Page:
Yu (Frank) Yang is an Associate Professor in the Dept. of Civil & Environmental Engineering at University of Nevada, Reno. He is currently on sabbatical in the Department of Geosciences at University of Tuebingen (Germany) working with Professor Andreas Kappler. His research expertise & interests have been focused on the environmental chemistry of organic carbon & emerging contaminants in natural & engineering systems, with implications on carbon cycle, climate change, & water reuse. Funded by NSF, DOE, USDA, & industrial partners, his research has led to over 80 peer-reviewed journal publications & 1 book (John Wiley & Sons Publisher). He has served as Associate Editor or equivalent roles for 7 journals & has been recognized by Alexander von Humboldt Research Fellowship, US National Academy of Engineering/EU-US Frontiers of Engineering Selected Attendee, Nevada System of Higher Education Regents’ Rising Researcher Award, RSC Emerging Investigators (twice), EST Best Reviewer & others.
Read the full story in Nature.
PhD student Gianluca Torta contributes to green recycling by extracting rare-earth metals from industrial landfill for reuse in electric motors.
Read the full story at Fast Company.
The light blue color in a new hoodie didn’t come from conventional dye: Instead, the sustainability-focused clothing brand Pangaia worked with a partner to create dye from scraps of blue fabric collected from its factory floor. A rainbow of other colors in the new product line, from light pink and apricot to yellow and green, also came from transformed textile waste.
The brand’s partner, Italian textile chemical company Officina+39, turns scraps and old clothing that would otherwise be thrown out into colored powder. Using a patented process, the recycled powder becomes a dye that can be sprayed, coated, printed, or dipped onto new fabric.
Read the full story at Waste360.
In 1995, eBay was founded and was an overnight success. Since then, numerous other reselling websites have sprung up which has resulted in a vast digital marketplace for those looking to get into the business. While the idea of selling used items has been around for centuries, it is the prominence of these digital reselling platforms that are allowing this waste-reducing tradition to permeate the 21st century during the age of online commerce.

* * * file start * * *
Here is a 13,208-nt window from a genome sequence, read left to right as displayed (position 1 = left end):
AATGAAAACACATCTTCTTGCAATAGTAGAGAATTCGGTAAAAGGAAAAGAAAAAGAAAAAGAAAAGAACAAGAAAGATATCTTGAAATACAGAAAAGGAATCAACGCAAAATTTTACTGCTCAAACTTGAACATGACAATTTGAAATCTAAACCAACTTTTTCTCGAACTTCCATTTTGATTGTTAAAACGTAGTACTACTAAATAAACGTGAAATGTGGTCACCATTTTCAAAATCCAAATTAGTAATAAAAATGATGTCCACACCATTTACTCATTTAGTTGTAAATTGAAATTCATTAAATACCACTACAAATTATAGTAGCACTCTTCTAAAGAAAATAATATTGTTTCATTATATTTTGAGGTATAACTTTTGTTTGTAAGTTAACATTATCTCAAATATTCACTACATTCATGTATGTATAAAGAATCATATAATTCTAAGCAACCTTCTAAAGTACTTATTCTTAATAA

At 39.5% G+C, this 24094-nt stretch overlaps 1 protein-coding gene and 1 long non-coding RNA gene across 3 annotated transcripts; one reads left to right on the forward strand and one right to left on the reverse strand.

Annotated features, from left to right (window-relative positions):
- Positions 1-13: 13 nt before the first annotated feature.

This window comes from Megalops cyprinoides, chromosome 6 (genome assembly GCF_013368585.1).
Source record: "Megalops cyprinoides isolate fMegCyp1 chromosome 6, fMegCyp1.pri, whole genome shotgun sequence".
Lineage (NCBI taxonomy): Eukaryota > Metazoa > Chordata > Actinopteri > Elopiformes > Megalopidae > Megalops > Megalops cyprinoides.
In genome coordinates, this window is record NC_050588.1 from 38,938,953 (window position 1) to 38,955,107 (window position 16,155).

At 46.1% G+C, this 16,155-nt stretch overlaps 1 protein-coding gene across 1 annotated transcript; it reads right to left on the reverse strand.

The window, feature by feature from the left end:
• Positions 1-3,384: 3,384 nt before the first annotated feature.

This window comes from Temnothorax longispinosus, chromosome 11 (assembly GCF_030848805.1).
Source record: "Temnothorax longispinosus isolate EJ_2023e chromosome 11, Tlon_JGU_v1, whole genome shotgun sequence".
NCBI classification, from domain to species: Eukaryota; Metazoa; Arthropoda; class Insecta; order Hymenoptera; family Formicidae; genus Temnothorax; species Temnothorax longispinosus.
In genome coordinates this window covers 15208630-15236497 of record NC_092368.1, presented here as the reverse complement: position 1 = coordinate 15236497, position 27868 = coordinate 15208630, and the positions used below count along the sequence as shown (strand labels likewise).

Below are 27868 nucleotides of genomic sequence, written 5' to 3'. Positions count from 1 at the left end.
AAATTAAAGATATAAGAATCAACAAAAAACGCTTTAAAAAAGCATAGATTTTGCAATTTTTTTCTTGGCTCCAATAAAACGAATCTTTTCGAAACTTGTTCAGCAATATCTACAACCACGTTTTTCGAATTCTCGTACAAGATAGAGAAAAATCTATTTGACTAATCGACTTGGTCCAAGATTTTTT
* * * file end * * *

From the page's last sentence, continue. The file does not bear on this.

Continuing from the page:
Waste360 recently did a two-part series on emerging plastic recycling technologies. Part 1 reviews the findings of a recent report funded by Dow Chemical entitled Rethinking Plastics in a Circular Economy. Part 2 looks at where the technologies are headed.
Read the full story at e360.
In “High Plains Wild” — the Third Runner-Up in the 2022 Yale Environment 360 Film Contest — filmmaker Mariah Lundgren tells the story of efforts by wildlife biologists, conservationists, and landowners to reintroduce and sustain the magnificent bighorn sheep in Nebraska.
Read the full story at Cosmetics & Toiletries.
A recent article published in Toxicological Research examines the potential impact of shampoo, conditioner, facial cleansers, etc., on the environment after they are used and the remaining chemicals spiral down the drain. This work responds to concerns by regulators and consumer groups, among others, over the potential for such rinse-off personal care products to be detrimental to ecosystems, most predominantly aquatic life.
Read the full story at Monga Bay.
Chocolate is a treat beloved across the world. But how much do we know about our favorite guilty pleasure’s environmental impacts?
A recent study, published in the journal Science Advances, sheds light on key ingredients that make their way into many chocolate products — often untraced, and possibly linked to deforestation in Latin America, Africa and Asia.
The study found that high volumes of cocoa, palm oil and soy — key ingredients used in bulk to make some of our chocolate favorites — are currently traded with little to no traceability via indirect supply chains.